Over the last five years, the shipping container industry has been exceedingly unprofitable. To make matters worse, profits have been highly variable. Several variables are to blame, including trade’s sluggish rebound from the global financial crisis and corporate clients’ increased attempts to minimize costs.
These issues are real and substantial and are essentially beyond the scope of any single corporation. However, shipping container industry businesses cannot afford to give up and accept their fate. Another set of obstacles that shipping companies can easily take on is hidden behind these concerns (and, to some extent, driving them). Shipping lines have chances to enhance performance across the organization, including commercial, operations, network, and fleet activities.
In many aspects, container transportation has not altered much since the first crane lifted the first box in 1956, making this a challenging problem. Carriers who accept change will be better positioned than their competitors to capitalize on the present business cycle and prosper in the future.
The gloomy economics of the industry
Transport is sometimes regarded as a forerunner of the more excellent economy. It played that role during the current economic downturn, as the company went off a cliff. However, the shipping container industry has become a lagging signal, reflecting the more comprehensive, irregular global recovery.
The fact that the industry continues to build capacity contributes significantly to the problem. Not unexpectedly, carriers have made hurried judgments to fill this capacity and reduce their transportation cost. As a result, earnings have become highly variable. In 2009, record losses were followed by substantial gains.
Signs of some issues
Significant issues include the imbalance between supply and demand, the bigger boats, which will further exacerbate inequality, and earnings instability. However, we contend that these are signs of these more severe issues:
- Since the market has already reached its maximum capacity, the industry is competing for market share.
Smaller businesses are being squeezed out in the race for market share, which has also sparked a new round of pricing wars. Shipping container industry businesses are opting not to uphold customer contracts and abandoning their pricing policies, including spot charges and general rate rises.
- Cost-management techniques are inefficient in many shipping enterprises.When they reduce their prices, they do so at a fraction of overall expenses, for instance, many charters only factor in a portion of the fuel cost. In essence, businesses are transferring to customers all of the cost reductions they have realized in recent years.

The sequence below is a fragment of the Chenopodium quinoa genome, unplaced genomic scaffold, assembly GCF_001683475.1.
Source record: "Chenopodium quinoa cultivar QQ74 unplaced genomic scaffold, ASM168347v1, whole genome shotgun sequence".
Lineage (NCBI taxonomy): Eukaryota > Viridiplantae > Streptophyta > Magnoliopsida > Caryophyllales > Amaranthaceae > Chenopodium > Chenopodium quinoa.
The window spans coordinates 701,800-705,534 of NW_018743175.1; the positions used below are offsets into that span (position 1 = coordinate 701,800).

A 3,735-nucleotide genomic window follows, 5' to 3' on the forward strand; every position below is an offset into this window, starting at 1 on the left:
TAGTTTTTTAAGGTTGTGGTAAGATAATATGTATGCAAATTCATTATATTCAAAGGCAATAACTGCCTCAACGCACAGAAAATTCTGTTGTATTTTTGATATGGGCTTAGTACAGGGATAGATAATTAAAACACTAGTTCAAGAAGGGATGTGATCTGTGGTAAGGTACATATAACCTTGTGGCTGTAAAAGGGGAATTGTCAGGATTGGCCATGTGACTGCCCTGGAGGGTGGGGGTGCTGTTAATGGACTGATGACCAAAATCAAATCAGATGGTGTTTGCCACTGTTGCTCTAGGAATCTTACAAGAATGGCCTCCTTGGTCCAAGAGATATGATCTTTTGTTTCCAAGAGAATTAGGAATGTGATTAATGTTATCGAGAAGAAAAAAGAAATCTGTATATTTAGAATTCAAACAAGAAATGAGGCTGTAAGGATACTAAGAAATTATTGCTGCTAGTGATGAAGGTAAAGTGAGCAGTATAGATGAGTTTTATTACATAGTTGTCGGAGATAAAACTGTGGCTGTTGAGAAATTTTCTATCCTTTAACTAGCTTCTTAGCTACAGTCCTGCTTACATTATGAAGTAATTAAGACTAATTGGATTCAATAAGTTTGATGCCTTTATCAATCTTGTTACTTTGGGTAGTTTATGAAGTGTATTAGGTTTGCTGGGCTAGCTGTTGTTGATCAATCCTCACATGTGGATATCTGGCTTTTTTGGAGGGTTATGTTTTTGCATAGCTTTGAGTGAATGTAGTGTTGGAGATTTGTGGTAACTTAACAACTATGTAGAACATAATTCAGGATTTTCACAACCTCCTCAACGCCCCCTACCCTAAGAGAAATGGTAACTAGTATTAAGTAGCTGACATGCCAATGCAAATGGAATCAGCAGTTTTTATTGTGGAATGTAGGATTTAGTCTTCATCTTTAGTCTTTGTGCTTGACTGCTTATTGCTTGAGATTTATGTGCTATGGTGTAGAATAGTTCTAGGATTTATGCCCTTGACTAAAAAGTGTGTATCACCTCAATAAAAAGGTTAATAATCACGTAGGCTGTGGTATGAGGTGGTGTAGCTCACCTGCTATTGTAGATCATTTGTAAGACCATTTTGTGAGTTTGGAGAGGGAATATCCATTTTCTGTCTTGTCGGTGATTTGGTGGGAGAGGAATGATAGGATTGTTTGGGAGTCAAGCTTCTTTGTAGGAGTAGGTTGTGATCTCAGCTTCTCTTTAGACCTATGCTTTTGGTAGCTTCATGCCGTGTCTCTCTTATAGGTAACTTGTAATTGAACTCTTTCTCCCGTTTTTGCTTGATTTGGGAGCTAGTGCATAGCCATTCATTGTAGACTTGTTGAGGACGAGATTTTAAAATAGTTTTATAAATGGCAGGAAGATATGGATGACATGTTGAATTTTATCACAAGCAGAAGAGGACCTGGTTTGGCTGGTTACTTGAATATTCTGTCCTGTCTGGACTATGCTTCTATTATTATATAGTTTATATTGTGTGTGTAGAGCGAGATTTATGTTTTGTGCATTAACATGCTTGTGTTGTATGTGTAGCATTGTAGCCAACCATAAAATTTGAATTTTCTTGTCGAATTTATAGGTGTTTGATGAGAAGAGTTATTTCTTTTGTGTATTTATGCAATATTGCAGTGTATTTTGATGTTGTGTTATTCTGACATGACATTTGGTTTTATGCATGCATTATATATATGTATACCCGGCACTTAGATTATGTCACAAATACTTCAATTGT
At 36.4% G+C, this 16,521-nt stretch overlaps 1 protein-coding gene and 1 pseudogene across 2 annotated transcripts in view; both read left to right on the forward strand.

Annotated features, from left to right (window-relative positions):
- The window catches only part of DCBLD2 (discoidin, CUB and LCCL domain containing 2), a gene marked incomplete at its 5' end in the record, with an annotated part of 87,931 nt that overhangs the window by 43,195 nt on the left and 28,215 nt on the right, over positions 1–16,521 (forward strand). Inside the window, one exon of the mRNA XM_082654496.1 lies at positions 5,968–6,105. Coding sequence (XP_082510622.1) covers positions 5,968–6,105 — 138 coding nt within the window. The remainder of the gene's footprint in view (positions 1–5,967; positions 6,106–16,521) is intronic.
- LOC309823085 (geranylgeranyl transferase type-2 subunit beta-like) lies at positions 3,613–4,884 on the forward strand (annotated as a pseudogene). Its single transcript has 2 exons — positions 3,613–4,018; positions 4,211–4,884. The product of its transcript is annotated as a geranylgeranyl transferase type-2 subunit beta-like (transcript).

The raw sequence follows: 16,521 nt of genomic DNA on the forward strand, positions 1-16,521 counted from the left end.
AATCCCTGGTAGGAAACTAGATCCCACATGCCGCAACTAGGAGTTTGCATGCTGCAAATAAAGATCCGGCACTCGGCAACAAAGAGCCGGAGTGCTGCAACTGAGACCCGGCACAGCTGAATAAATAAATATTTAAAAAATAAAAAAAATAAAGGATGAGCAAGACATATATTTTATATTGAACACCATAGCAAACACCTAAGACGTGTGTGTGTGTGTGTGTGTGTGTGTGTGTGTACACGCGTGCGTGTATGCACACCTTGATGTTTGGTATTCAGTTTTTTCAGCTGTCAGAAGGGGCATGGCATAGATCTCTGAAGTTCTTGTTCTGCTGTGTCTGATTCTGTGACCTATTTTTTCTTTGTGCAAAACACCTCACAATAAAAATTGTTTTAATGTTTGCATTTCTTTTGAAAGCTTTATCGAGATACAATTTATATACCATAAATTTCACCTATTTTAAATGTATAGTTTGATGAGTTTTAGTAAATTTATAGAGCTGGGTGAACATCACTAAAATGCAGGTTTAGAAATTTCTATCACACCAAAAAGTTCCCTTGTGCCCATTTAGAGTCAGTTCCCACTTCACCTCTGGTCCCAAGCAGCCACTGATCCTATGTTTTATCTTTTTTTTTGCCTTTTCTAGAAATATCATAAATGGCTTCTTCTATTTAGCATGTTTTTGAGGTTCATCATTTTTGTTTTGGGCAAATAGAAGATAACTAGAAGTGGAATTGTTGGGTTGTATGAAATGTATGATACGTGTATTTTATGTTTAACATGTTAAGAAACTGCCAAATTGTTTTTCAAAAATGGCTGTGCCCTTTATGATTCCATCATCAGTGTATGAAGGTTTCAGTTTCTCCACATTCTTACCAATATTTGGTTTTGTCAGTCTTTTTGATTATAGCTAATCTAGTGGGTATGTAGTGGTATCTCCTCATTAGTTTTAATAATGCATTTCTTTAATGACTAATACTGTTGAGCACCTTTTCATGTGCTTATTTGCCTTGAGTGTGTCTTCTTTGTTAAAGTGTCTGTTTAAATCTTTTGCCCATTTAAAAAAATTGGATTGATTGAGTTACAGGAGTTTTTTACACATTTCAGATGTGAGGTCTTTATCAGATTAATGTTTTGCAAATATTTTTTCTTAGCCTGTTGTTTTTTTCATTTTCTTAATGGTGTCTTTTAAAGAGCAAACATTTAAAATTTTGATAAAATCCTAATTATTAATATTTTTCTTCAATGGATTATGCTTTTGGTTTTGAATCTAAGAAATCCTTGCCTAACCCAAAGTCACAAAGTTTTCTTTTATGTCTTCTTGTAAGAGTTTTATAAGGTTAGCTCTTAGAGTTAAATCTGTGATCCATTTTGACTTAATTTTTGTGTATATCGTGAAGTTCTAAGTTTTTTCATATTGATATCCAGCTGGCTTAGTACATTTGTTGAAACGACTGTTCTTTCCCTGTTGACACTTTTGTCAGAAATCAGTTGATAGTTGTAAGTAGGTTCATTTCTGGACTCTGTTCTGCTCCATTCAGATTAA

- Service offers occasionally innovate.
No of the customer’s requirement, the majority of carriers provide the same or a similar level of service. Couriers cannot profit from innovations and are missing out on possibilities to charge more for value-added services (such as intermodal and assured delivery times). Such problems can be solved by using advanced technology and artificial intelligence, as cargo businesses can use their own software to calculate their shipping cost.
- Network designs have become obsolete due to fleet modifications.The networks of most businesses fall short of maximizing revenues. For instance, introducing the new, extremely huge container vessels has already impacted smaller ships. Mid-size Panamax ships and other boats have been forced out of this trend, even though feeder ships are profiting from it. The Shipping container industry, whose financial sheets include a sizable proportion of Panamax boats, will be significantly impacted by this.
- Subpar business decisions are being made due to conflicts between investment firms and shipping businesses.Conflicts between carriers and the owners of the ships are common. Owners aim to maximize the value of their assets, whereas carriers want to run the transportation industry for profit. Many businesses suffer from such problems due to such conflicts. Apart from that, container industries should use some innovative technology and materials to reduce the overall weight of their containers, as it will reduce the fuel cost and shipping companies can use more containers for their shipment at a time.
Despite surviving five years of extreme volatility and loss, container transportation is still in bad condition. We anticipate that the difficulties will continue, especially as more capacity comes online, but we contend that shipping container industry lines should not give up in the face of market difficulties. They may and must begin extensive reforms that tackle organizational and mentality issues and technological ones.